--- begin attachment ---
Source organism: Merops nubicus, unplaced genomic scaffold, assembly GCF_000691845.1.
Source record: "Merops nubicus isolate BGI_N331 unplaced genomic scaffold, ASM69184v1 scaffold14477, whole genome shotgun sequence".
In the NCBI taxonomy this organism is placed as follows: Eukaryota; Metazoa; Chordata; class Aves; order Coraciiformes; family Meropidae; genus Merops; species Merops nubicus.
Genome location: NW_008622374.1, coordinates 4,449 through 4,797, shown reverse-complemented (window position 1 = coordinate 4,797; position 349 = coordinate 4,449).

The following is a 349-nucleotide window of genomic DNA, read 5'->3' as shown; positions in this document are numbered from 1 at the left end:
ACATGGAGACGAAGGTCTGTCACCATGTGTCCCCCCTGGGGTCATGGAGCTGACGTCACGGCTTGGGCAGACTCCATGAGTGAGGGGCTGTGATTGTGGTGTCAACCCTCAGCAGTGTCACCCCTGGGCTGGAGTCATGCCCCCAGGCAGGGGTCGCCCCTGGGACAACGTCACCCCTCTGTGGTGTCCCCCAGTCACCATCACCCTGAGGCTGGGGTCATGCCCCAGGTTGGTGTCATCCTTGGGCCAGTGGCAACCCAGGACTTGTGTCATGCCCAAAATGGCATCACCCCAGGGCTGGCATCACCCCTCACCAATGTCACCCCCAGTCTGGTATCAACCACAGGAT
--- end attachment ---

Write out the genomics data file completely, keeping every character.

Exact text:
Source organism: Merops nubicus, unplaced genomic scaffold, assembly GCF_000691845.1.
Source record: "Merops nubicus isolate BGI_N331 unplaced genomic scaffold, ASM69184v1 scaffold14477, whole genome shotgun sequence".
In the NCBI taxonomy this organism is placed as follows: Eukaryota; Metazoa; Chordata; class Aves; order Coraciiformes; family Meropidae; genus Merops; species Merops nubicus.
Genome location: NW_008622374.1, coordinates 4,449 through 4,797, shown reverse-complemented (window position 1 = coordinate 4,797; position 349 = coordinate 4,449).

The following is a 349-nucleotide window of genomic DNA, read 5'->3' as shown; positions in this document are numbered from 1 at the left end:
ACATGGAGACGAAGGTCTGTCACCATGTGTCCCCCCTGGGGTCATGGAGCTGACGTCACGGCTTGGGCAGACTCCATGAGTGAGGGGCTGTGATTGTGGTGTCAACCCTCAGCAGTGTCACCCCTGGGCTGGAGTCATGCCCCCAGGCAGGGGTCGCCCCTGGGACAACGTCACCCCTCTGTGGTGTCCCCCAGTCACCATCACCCTGAGGCTGGGGTCATGCCCCAGGTTGGTGTCATCCTTGGGCCAGTGGCAACCCAGGACTTGTGTCATGCCCAAAATGGCATCACCCCAGGGCTGGCATCACCCCTCACCAATGTCACCCCCAGTCTGGTATCAACCACAGGAT